Neolithic Village Skara Brae

2467 Reviews

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5/5

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Things to do

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Date of travel

2010

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Reasons for trip

In the summer season, (April-October) to get here, takes a 90 minute ferry from the mainland of Northern Scotland at Scrabster to Stromness in the Orkneys (one of 3 sailings a day). Buses regularly serve your route to Skara Brae about a mile away: to the Bay o Skail in the parish of Sandwick. Admission presently is £5.50 for concession tickets in the summer, although you can buy a multi explorer pass where you can view other historic sites for a reduced fee eg Stromness museum: The Ring of Brodgar (stone circle)

After many radiocarbon datings, it is said the neolithic village dates from around 2500BC and was unknown until 1850 when a storm uncovered this beautiful site. It is a series of 8 interconnected passages preserved with original wall stone structures, amazingly preserved by the sand. As the sand drifted over the settlement throughout time, this has led to a world famous discovery of how life was 5000 years ago.

When there, you can see the circular houses and 'furniture' the villagers had: For example, a dresser made from flag stones, with storage space; hearths where food was cooked and hung to preserve; and bed-boxes made for each member out of 3 stone slabs. One of the first thing which you notice is how small the beds were (we forget the human race has grown on average over time).

There is evidence that they had ornaments placed above the beds which shows they placed a high regard to their personal belongings. They even stored water in a Limpet Box which was lined with clay to save carrying from afar. You really get a feel for the history of the time and can imagine the close knit community who may have lived here.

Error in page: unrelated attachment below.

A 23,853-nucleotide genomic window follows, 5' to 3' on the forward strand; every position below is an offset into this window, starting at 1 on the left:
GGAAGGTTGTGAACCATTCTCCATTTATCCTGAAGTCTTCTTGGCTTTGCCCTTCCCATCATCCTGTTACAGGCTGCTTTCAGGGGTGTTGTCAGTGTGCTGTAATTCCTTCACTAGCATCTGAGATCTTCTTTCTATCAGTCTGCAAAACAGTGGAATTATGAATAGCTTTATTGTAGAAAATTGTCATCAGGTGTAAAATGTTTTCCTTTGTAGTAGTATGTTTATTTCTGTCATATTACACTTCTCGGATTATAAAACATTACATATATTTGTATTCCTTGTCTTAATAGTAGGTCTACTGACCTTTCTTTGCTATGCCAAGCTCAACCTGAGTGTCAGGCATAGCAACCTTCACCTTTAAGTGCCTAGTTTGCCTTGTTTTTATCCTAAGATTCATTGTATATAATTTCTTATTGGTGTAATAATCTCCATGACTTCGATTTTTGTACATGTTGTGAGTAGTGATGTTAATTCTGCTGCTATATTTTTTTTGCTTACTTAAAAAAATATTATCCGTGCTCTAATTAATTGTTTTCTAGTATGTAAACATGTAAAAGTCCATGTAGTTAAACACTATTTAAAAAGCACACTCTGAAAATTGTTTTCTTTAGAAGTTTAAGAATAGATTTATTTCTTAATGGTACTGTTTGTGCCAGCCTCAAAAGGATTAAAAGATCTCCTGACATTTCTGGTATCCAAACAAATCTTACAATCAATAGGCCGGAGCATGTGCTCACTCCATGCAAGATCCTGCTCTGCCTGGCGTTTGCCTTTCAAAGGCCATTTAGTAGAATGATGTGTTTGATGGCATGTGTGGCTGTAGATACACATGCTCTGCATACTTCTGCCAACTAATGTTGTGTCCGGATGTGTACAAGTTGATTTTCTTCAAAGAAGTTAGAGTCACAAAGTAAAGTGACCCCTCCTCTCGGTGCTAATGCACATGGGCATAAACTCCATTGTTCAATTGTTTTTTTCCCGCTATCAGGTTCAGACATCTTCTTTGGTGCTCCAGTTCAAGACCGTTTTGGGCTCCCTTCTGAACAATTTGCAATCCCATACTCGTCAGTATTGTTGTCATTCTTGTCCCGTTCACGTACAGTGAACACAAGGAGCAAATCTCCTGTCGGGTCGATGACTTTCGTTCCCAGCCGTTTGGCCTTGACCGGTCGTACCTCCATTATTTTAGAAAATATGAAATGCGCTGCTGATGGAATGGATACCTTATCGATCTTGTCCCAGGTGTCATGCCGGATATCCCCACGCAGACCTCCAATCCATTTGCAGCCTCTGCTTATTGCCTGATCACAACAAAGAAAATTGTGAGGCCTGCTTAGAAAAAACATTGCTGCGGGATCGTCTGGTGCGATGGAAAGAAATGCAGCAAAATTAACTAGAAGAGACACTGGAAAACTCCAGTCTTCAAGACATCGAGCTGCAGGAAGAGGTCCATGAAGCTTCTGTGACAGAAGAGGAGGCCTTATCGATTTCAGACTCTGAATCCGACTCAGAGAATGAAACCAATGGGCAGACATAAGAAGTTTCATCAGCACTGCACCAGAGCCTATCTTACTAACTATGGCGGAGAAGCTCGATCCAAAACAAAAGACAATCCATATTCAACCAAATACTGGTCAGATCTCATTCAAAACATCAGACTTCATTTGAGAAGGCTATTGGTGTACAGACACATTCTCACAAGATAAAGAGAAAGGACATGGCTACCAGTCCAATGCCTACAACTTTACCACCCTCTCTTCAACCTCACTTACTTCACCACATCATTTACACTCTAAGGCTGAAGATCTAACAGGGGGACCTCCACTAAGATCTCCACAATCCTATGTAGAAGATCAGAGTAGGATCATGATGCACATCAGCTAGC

There is a suggestion also that males and females worked separately in their homes and showing staus of the males in a community. However they lived, this is a very well structured village with all the necessary amenities you'd need today to survive in the Orkney climate. The villagers all had their roles and all with the backdrop of the sounds of seagulls and the bay. It really is very moving to imagine how our ancestors fared in such a winter climate like Orkney.

Why they left is not known, but it was probably because of the eroding coastline and fierce weather conditions which forced them to move. It could have been because, like today, there was no land for the young people to work on so they left and so eventually, the village became abandoned. Unfortunately, the coastal erosion is still an ongoing problem as the bay attempts to reclaim its lost heritage.

It is wondrous site to behold and has all the comforts of any historic tourist site; a cafe with home-made goodies and an excellent gift shop with a wide variety of locally made gifts for all ages (and prices). It really is a good two hours visit and helps you to appreciate our ancestry. I thoroughly recommend it for all ages.

There is wheelchair access and the toilets are spacious and clean. Only the groundfloor is fully accessible. If you need a wheelchair although staff are very helpful and will help if you are a little infirm on your feet. In total, about half the site is suitable for wheelchair users and you should be accompanied.

You cannot put a price on an historic site such as this because it really is a MUST for everyone; even those without Scottish ancestors, and one I would re-visit when I next go to the Orkneys.

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